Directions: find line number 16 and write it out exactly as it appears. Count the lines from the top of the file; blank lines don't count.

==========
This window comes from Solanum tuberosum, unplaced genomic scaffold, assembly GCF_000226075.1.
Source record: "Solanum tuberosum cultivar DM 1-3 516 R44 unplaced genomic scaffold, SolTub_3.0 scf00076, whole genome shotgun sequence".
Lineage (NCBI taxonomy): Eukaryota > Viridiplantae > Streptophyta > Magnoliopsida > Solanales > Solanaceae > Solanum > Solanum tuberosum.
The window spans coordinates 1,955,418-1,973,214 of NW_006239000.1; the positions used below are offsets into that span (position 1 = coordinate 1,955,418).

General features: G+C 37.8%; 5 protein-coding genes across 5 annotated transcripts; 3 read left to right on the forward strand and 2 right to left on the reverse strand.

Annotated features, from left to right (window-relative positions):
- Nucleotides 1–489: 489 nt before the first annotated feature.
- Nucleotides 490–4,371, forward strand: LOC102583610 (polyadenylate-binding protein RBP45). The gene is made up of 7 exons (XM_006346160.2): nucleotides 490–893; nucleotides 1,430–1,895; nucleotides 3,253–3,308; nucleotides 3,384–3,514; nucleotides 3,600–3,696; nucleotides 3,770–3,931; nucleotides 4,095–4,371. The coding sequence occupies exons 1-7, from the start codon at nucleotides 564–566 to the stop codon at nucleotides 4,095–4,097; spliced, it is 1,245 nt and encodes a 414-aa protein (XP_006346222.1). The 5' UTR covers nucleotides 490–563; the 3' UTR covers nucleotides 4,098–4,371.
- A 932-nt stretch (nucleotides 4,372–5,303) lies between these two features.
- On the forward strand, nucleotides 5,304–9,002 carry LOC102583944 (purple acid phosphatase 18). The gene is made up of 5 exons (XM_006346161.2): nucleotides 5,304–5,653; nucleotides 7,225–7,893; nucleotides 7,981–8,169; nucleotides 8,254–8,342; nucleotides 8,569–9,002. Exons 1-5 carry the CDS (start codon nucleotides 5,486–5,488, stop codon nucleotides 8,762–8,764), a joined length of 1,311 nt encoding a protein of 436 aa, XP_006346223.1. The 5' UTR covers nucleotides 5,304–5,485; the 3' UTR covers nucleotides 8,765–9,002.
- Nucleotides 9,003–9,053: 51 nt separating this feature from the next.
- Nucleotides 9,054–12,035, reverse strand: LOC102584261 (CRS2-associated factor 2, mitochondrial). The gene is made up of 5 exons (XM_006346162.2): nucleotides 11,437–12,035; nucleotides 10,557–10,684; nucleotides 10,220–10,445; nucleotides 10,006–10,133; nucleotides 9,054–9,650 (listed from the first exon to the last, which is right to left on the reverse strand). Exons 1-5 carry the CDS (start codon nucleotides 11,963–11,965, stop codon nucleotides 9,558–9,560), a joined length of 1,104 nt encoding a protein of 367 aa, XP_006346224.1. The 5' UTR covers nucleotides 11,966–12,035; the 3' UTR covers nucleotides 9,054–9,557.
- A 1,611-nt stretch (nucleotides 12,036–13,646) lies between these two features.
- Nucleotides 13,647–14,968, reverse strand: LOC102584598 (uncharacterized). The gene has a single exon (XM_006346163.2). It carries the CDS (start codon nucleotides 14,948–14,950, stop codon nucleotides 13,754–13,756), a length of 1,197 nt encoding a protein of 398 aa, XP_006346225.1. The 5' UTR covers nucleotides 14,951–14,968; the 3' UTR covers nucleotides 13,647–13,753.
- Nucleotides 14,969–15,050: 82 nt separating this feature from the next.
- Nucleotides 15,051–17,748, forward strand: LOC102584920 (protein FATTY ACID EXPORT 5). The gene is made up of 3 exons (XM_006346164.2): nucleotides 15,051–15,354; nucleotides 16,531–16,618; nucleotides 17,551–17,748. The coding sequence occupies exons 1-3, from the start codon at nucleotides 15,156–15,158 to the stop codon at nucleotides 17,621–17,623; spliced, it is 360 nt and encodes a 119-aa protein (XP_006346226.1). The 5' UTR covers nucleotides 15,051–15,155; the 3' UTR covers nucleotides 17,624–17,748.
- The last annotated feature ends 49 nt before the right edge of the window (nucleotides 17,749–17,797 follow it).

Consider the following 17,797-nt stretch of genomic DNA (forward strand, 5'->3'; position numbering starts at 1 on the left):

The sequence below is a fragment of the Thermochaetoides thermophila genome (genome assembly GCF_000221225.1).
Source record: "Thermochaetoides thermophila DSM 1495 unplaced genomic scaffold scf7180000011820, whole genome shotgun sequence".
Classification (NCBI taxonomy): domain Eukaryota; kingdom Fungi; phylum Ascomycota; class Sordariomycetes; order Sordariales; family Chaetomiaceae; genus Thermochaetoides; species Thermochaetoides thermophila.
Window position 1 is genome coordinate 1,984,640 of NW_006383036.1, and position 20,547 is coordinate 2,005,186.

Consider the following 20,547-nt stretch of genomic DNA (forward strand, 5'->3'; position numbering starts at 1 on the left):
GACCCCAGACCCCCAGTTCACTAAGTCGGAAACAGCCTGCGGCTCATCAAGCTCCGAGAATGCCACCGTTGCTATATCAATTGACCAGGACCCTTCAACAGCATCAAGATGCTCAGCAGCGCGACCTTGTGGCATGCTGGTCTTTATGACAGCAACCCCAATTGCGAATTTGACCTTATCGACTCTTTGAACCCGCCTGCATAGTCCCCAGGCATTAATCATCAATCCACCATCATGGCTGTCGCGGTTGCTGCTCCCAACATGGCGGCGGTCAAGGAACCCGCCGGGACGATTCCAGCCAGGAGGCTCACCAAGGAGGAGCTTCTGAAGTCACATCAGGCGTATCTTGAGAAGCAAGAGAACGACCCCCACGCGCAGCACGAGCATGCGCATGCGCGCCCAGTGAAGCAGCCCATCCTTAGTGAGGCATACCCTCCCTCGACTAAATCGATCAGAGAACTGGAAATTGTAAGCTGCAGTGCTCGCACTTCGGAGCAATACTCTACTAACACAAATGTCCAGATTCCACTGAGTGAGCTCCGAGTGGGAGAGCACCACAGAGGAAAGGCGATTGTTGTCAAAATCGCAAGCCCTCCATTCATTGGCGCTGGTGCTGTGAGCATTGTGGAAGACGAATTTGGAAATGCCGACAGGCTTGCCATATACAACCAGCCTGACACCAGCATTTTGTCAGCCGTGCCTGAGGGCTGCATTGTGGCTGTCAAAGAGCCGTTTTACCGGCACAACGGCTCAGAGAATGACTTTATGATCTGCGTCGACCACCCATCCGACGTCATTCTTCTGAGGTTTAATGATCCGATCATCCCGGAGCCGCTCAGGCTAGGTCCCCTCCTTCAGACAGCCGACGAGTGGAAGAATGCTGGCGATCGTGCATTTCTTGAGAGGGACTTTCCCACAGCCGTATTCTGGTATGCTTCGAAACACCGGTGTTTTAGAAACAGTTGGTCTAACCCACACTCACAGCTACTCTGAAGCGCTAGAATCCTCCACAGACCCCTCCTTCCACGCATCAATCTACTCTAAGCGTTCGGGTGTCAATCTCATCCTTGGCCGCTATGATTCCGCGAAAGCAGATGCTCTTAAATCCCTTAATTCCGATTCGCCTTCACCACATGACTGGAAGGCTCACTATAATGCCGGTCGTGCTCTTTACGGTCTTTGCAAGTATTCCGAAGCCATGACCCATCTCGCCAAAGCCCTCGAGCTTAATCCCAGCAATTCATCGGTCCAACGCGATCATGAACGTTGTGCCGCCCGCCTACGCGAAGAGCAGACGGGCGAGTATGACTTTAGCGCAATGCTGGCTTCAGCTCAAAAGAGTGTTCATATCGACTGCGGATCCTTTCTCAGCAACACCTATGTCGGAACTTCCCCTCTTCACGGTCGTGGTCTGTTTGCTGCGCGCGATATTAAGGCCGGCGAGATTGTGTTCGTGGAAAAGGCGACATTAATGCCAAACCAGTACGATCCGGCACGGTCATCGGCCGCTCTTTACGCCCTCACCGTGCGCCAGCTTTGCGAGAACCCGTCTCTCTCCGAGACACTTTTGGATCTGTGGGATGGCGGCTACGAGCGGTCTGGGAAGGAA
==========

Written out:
- Nucleotides 15,051–17,748, forward strand: LOC102584920 (protein FATTY ACID EXPORT 5). The gene is made up of 3 exons (XM_006346164.2): nucleotides 15,051–15,354; nucleotides 16,531–16,618; nucleotides 17,551–17,748. The coding sequence occupies exons 1-3, from the start codon at nucleotides 15,156–15,158 to the stop codon at nucleotides 17,621–17,623; spliced, it is 360 nt and encodes a 119-aa protein (XP_006346226.1). The 5' UTR covers nucleotides 15,051–15,155; the 3' UTR covers nucleotides 17,624–17,748.